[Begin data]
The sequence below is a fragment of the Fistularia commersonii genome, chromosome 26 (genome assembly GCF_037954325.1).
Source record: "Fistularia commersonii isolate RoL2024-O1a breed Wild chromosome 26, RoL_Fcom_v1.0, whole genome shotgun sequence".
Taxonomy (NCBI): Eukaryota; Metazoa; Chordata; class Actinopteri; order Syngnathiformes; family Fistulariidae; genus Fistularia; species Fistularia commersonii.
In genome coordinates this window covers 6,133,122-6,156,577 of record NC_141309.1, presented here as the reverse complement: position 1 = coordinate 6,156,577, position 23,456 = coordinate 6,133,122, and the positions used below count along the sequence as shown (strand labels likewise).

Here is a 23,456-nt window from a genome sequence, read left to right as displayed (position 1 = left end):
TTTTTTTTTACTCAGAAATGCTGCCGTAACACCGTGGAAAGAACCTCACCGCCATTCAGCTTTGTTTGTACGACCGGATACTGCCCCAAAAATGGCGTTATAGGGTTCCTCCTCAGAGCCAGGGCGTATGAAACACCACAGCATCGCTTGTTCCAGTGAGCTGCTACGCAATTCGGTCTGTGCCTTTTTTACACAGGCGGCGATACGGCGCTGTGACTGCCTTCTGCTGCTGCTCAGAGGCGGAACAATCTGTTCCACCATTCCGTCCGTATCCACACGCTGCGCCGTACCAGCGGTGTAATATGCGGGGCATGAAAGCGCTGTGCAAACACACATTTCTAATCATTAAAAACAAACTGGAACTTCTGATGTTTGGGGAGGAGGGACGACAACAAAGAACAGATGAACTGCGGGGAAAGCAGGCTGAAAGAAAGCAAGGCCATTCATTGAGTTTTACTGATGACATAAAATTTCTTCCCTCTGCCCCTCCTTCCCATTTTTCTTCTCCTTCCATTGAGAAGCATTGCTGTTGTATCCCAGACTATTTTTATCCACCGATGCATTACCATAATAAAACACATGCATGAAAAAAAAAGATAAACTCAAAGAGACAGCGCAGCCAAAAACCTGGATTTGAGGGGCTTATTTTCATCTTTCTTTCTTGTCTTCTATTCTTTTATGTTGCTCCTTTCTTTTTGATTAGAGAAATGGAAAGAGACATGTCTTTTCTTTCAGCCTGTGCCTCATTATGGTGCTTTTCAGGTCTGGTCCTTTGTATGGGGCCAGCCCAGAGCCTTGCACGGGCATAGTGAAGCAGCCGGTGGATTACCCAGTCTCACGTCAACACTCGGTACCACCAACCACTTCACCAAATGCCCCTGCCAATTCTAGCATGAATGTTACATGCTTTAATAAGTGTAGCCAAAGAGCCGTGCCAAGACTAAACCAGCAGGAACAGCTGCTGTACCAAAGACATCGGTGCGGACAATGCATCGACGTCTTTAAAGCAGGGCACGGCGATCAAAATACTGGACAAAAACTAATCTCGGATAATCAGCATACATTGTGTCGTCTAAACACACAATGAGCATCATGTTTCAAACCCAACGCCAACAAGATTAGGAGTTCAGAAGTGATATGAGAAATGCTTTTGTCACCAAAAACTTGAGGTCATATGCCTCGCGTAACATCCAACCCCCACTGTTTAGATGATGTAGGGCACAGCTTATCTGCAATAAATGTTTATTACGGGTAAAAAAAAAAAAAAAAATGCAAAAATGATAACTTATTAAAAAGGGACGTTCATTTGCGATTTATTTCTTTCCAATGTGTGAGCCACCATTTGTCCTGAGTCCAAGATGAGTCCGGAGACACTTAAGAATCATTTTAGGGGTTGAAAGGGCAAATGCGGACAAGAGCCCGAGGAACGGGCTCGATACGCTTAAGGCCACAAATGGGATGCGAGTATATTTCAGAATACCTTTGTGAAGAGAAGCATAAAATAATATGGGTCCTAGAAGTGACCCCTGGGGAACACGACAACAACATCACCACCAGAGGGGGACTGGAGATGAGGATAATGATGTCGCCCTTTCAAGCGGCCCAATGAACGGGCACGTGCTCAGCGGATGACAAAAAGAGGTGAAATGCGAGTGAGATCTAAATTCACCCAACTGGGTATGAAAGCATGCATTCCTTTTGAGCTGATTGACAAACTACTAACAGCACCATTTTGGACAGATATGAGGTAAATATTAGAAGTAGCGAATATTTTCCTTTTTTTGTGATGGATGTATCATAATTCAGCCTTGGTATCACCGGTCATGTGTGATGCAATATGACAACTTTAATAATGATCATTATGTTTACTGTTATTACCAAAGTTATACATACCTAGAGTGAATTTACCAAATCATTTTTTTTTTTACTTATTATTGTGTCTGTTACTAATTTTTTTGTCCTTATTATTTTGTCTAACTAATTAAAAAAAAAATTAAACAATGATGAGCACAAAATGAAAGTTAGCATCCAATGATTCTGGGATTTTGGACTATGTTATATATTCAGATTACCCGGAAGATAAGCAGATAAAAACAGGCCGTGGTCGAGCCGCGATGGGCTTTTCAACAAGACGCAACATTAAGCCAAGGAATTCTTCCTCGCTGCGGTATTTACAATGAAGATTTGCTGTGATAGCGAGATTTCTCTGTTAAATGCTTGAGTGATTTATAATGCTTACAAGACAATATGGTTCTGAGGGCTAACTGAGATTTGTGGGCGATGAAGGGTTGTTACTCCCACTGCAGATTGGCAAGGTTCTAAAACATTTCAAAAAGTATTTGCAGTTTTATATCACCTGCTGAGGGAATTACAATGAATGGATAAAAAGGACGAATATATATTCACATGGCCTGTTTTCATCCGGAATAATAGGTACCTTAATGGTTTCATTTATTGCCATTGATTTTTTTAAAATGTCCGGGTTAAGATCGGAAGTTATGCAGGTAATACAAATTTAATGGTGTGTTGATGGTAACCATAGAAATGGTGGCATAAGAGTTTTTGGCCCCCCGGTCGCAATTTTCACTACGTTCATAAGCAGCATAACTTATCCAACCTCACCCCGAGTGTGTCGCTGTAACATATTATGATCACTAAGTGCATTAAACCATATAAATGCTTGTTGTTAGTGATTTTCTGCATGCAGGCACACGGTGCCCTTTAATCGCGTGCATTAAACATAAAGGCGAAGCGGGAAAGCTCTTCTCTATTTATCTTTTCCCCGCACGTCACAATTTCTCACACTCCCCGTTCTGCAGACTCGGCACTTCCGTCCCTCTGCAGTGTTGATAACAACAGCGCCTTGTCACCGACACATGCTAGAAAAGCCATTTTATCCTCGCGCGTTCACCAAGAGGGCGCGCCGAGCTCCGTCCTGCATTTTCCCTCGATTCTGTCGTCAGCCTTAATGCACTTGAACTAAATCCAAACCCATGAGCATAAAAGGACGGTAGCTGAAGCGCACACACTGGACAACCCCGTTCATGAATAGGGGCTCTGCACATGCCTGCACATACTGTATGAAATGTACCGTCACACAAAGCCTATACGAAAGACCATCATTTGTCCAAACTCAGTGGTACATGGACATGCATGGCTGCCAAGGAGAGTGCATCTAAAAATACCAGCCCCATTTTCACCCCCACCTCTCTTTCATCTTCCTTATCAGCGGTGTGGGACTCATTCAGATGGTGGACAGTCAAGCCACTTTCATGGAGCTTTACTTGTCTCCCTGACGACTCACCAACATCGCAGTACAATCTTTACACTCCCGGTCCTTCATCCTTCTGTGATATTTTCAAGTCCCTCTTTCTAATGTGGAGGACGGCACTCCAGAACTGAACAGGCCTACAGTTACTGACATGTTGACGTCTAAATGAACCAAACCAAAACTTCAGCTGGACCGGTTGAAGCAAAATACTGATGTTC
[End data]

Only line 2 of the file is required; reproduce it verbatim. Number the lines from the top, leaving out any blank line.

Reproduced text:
Source record: "Fistularia commersonii isolate RoL2024-O1a breed Wild chromosome 26, RoL_Fcom_v1.0, whole genome shotgun sequence".